A Sydney retiree has been convicted of terrorism and jailed for 12 years by a Vietnamese court, in a judgment human rights advocates have described as “essentially a death sentence”.
Chau Van Kham, 70, was convicted and sentenced at his first appearance in the people’s court of Ho Chi Minh City after more than 10 months in detention.
Chau, whose health has deteriorated badly in detention, was convicted over his membership of the Viet Tan political party, a movement critical of the Vietnamese government that the government has proscribed as a terrorist organisation.
Vietnam’s Ministry of Public Security said in a statement Chau was convicted of holding a senior position in the New South Wales chapter of Viet Tan, for “financing terrorism” and for recruiting new members to the movement. The court also ordered Chau be deported after serving his sentence.
In a statement Chau’s family said they were “distraught” at the heavy sentence.
“His is 70 years old with frail health and no immediate family in Vietnam. We will pursue all avenues of appeal on the severity of the sentence.”
Chau’s family said they had not been allowed any direct access or contact with him since his arrest, even at his trial. Only one family member was allowed access to the court.
“We urge the Australian government to speak with the Vietnamese authorities to protect an aged Australian citizen’s rights and interests.”
Chau was convicted in a judge-only trial amid tight security, with only approved people allowed in the courtroom.
Despite sweeping economic reforms and an increasing openness to social change, Vietnam’s ruling Communist party retains tight media censorship and does not tolerate political criticism from either within or outside Vietnam.
“At the trial, Chau said he loves Vietnam and doesn’t have any intention to carry out terrorism activities in the country,” the lawyer Nguyen Van Mieng said.
“The prosecutors stuck to the idea that he’s a member of Viet Tan to charge him with terrorism. The jail terms for political prisoners are getting longer and longer,” he said.
Human Rights Watch’s deputy Asia director, Phil Robertson, said that by sentencing Chau to 12 years in prison, “Vietnam has handed down what is essentially a death sentence on him”.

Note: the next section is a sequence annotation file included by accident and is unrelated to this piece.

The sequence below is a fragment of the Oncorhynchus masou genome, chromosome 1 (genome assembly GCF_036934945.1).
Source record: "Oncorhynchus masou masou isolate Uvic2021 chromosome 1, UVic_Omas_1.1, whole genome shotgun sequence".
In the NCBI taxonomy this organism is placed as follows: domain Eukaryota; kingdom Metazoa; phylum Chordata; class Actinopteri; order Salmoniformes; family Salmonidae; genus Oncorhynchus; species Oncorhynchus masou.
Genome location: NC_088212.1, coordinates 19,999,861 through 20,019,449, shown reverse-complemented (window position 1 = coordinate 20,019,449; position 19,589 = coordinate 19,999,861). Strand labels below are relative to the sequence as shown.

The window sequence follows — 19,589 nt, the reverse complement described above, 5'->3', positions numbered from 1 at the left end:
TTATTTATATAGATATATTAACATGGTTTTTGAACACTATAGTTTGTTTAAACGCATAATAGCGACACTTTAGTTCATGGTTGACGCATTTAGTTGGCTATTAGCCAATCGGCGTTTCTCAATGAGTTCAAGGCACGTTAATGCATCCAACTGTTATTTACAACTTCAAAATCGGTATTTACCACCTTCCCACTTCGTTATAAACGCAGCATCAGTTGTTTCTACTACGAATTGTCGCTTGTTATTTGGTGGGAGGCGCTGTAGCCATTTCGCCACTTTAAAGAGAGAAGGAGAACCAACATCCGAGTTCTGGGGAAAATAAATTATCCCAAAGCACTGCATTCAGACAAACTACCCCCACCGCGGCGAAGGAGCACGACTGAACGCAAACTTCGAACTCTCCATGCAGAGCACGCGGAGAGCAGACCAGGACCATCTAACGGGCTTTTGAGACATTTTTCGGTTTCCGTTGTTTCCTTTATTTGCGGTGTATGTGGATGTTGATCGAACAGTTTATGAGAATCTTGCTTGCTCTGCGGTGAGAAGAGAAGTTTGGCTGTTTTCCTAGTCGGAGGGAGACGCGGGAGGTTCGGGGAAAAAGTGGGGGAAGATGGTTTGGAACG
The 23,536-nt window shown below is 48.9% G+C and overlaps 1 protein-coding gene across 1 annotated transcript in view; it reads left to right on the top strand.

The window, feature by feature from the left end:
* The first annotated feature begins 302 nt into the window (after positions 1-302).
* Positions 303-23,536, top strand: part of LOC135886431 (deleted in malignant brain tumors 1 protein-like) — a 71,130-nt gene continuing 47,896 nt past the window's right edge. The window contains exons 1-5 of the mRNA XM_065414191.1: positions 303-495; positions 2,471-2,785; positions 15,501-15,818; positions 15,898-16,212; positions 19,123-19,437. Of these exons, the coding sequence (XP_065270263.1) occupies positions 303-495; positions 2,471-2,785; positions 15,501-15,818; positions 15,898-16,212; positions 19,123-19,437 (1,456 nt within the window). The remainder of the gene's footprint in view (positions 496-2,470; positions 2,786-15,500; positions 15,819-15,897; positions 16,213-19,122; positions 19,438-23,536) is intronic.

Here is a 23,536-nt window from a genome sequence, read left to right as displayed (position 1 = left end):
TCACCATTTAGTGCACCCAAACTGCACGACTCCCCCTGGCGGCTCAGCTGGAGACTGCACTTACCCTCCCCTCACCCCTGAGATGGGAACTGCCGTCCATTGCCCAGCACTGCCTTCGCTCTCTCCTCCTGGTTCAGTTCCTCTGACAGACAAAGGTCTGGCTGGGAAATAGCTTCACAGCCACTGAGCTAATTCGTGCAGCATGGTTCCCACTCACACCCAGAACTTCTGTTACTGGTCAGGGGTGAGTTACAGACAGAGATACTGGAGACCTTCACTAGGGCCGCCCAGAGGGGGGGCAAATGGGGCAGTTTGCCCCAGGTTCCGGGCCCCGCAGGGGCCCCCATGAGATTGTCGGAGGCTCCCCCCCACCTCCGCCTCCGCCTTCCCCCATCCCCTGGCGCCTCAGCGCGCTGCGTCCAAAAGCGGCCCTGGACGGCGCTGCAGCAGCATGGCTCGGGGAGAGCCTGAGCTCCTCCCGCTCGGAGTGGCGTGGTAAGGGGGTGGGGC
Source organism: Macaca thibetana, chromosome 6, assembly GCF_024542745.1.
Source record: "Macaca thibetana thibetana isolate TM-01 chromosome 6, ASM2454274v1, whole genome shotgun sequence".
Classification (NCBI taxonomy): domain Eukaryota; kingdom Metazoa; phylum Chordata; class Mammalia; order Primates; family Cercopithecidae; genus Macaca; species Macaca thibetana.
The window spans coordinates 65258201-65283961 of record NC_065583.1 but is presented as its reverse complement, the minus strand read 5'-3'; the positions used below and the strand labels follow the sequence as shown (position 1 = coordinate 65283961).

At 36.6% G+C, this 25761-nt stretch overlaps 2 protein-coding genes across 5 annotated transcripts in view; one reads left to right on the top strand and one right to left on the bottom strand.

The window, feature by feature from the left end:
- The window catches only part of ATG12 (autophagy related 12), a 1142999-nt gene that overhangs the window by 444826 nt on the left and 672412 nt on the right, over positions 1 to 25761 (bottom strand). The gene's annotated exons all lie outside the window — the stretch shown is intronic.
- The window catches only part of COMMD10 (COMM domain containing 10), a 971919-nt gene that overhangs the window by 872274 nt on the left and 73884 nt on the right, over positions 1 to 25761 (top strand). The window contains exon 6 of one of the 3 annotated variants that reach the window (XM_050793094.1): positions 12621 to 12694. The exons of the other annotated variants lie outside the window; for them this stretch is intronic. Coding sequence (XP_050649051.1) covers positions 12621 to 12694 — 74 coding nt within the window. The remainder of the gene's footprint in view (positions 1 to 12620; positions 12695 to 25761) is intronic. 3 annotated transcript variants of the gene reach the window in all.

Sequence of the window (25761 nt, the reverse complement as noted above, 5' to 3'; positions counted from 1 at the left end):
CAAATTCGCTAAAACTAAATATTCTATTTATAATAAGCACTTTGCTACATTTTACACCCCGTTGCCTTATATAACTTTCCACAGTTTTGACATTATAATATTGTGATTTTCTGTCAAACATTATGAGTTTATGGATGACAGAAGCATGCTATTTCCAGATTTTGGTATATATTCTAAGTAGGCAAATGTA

“Given the harsh and unforgiving conditions in Vietnam’s prisons, he will face huge challenges to survive his entire sentence. He has been incarcerated on bogus, politically motivated charges that demonstrate just how fearful Vietnam is about people exercising their rights and demanding genuine democracy.
“He should be released immediately and unconditionally, and allowed to return to his family in Australia.”
According to the police statement before the court, Chau entered Vietnam from Cambodia in January this year when he gave US$400 to a man named Nguyen Van Vien to fund the operations of Viet Tan. He was also travelling on false documents.
“This is a very serious case of national security infringement led by Viet Tan’s key people,” the statement said.
Chau, while an outspoken campaigner for democratic reform in Vietnam, has consistently denied all charges of terrorism or plotting to overthrow the government.
In a statement published last week, Viet Tan dismissed the case as a “sham trial”.
“Viet Tan will continue to support human rights defenders on the ground. Chau Van Kham entered Vietnam to gain first-hand insight into the human rights situation in the country,” the organisation’s chairman, Do Hoang Diem, said.
The Australia director of Human Rights Watch, Elaine Pearson, said Chau’s sentence was “extremely harsh”.
“Twelve years is a shocking sentence for anyone, but especially for a 70-year-old man with health problems who according to the court indictment is not accused of violent activity but just being a member of Viet Tan and peacefully opposing the government. This is extremely harsh.
“The Australian government should redouble its efforts to free Chau Van Kham and call out Vietnamese authorities for its repeated prosecuting of people who peacefully criticise the government.”
Chau, an Australian citizen, was born in Vietnam and served in the army of the Republic of Vietnam before 1975. After the war, he was sent to a re-education camp for three years, before he fled Vietnam by boat, arriving in Australia in 1983.
Chau has been a member of Viet Tan since 2010. In the 1980s, Viet Tan advocated for the toppling of the communist government through popular uprising, but in recent years it has explicitly “rejected the use of violence”, stating the organisation is “convinced that nonviolent means are most effective for generating maximum civic participation … to contribute to Vietnam’s modernisation and reform”.
Viet Tan was proscribed as a terrorist group by the Vietnamese Ministry of Public Security in 2016.
Chau was arrested in January alongside the Vietnamese citizens Nguyen Van Vien, 48, and 20-year-old Tran Van Quyen, who are also reportedly members of Viet Tan and who are also facing terrorism charges.
The Guardian has approached Australia’s minister for foreign affairs, Marise Payne, for comment.